Most importantly, a series of leaks over the past few years containing more than 100 million real-world passwords have provided crackers with important new insights about how people in different walks of life choose passwords on different sites or in different settings. The ever-growing list of leaked passwords allows programmers to write rules that make cracking algorithms faster and more accurate; password attacks have become cut-and-paste exercises that even script kiddies can perform with ease.
“It has been night and day, the amount of improvement,” said Rick Redman, a penetration tester for security consultants KoreLogic and organizer of the Crack Me If You Can password contest at the past three Defcon hacker conferences. “It’s been an exciting year for password crackers because of the amount of data. Cracking 16-character passwords is something I could not do four or five years ago, and it’s not because I have more computers now.”
At any given time, Redman is likely to be running thousands of cryptographically hashed passwords though a PC containing four of Nvidia’s GeForce GTX 480 graphics cards. It’s an “older machine,” he conceded, but it still gives him the ability to cycle through as many as 6.2 billion combinations every second. He typically uses a dictionary file containing about 26 million words, combined with programming rules that greatly extend its effectiveness by adding numbers, punctuation, and other characters to each list entry. Depending on the job, he sometimes uses a 60 million-strong word list and something known as “rainbow tables,” which are described later in this article.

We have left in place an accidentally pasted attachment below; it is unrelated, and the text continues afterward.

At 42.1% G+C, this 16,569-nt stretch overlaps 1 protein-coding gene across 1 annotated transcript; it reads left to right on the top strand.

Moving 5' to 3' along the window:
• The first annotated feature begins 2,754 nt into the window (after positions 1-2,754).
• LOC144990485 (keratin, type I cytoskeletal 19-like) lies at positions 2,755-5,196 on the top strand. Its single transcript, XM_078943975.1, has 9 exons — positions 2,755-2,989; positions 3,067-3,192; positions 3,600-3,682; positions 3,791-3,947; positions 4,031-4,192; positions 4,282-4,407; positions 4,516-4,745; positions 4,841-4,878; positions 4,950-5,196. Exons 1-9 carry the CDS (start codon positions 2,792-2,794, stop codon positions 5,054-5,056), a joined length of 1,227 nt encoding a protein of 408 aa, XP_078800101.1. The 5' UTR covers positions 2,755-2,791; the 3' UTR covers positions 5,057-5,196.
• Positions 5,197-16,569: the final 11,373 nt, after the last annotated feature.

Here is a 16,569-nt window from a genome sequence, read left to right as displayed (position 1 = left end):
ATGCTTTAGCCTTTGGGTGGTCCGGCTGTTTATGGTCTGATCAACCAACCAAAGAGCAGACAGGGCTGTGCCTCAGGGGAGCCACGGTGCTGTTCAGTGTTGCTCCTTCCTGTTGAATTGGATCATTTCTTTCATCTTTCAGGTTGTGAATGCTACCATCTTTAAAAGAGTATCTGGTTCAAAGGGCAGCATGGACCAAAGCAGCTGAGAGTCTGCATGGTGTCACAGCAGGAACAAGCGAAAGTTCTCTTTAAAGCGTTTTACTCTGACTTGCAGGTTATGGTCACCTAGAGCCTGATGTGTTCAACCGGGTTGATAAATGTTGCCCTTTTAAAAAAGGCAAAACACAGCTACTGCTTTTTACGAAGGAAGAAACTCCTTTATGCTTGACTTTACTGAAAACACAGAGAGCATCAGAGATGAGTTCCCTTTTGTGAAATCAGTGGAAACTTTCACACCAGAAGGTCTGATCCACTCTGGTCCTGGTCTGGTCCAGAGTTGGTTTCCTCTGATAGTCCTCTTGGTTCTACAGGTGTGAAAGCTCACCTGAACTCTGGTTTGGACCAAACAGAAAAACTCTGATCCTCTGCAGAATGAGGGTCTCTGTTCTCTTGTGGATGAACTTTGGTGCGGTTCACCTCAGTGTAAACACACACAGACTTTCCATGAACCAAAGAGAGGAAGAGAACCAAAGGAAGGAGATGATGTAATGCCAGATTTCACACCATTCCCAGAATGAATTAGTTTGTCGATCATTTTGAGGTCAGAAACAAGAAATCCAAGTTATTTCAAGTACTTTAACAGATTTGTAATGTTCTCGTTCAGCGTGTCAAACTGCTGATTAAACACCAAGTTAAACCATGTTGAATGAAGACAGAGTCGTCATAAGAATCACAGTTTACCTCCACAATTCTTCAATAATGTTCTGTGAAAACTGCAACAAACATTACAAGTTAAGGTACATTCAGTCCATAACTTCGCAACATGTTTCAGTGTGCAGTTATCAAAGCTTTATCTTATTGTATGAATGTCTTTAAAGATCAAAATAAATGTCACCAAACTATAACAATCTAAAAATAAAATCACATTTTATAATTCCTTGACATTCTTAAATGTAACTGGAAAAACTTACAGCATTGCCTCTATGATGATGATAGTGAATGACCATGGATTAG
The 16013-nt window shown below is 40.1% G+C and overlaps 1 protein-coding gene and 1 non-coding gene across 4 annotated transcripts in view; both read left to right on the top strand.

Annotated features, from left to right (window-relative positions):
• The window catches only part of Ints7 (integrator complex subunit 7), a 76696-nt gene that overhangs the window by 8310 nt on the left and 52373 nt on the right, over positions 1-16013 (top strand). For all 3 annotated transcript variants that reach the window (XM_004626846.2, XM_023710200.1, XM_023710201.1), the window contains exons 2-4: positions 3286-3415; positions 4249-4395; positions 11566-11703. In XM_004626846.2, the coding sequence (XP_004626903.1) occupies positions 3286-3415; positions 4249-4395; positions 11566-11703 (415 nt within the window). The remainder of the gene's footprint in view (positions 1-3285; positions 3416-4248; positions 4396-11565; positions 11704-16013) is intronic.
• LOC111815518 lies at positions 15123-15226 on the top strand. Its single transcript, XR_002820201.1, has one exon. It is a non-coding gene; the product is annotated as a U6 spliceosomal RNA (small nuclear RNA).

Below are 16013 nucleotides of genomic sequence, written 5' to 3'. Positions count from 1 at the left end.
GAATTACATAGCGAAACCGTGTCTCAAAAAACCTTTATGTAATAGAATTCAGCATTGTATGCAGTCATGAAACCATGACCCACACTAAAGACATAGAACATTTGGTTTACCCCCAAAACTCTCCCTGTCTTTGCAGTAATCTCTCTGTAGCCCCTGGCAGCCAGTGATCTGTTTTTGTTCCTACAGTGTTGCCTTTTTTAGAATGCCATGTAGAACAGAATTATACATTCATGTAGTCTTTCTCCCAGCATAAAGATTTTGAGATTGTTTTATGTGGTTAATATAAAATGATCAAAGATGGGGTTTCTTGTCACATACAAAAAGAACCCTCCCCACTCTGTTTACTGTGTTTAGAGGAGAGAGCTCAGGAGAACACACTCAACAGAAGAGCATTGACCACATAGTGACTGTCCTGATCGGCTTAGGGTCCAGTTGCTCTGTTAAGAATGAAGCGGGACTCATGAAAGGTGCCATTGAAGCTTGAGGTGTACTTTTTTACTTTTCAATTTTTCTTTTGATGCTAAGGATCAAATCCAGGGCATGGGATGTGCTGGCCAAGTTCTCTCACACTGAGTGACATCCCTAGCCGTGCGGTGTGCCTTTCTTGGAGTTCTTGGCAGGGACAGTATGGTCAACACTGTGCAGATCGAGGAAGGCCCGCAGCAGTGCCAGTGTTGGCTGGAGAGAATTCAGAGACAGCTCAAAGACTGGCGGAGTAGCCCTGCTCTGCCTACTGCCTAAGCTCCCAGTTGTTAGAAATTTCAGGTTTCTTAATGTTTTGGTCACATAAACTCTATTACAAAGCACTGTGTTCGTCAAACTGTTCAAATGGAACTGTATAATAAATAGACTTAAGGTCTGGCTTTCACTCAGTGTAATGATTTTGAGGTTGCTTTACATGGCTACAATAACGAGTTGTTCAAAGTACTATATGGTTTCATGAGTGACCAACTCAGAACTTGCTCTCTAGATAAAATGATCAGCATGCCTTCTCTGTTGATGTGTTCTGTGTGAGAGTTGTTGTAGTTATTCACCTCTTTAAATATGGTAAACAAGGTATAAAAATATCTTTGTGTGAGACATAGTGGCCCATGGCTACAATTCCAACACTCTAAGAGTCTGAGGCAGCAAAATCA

As a penetration tester who gets paid to pierce the defenses of Fortune 500 companies, Redman tries to spot weaknesses before criminal hackers exploit them on his customers’ networks. One of the key ways he stays ahead is by downloading hash lists that are dumped almost every day on pastebin.com and other sites to see if any belong to the organizations he is contracted to protect.
Recently, he recovered a 13-character password that he had spent several months trying to crack. To protect the account holder, he declined to reveal the precise combination of characters and instead made up the imaginary passphrase “Sup3rThinkers” (minus the quotation marks) to illustrate his breakthrough. “Sup3rThinkers” follows a number of patterns that have become common: it opens with a common, five-letter word that begins with a capitalized letter and substitutes a 3 for an E, followed by a common, seven-letter word that also begins with a capital letter. While the speed of his system didn’t hurt, cracking the password was largely the result of the collective codebreaking expertise developed online over the past few years.
The most important single contribution to cracking knowledge came in late 2009, when an SQL injection attack against online games service RockYou.com exposed 32 million plaintext passwords used by its members to log in to their accounts. The passcodes, which came to 14.3 million once duplicates were removed, were posted online; almost overnight, the unprecedented corpus of real-world credentials changed the way whitehat and blackhat hackers alike cracked passwords.
More Info: arstechnica.com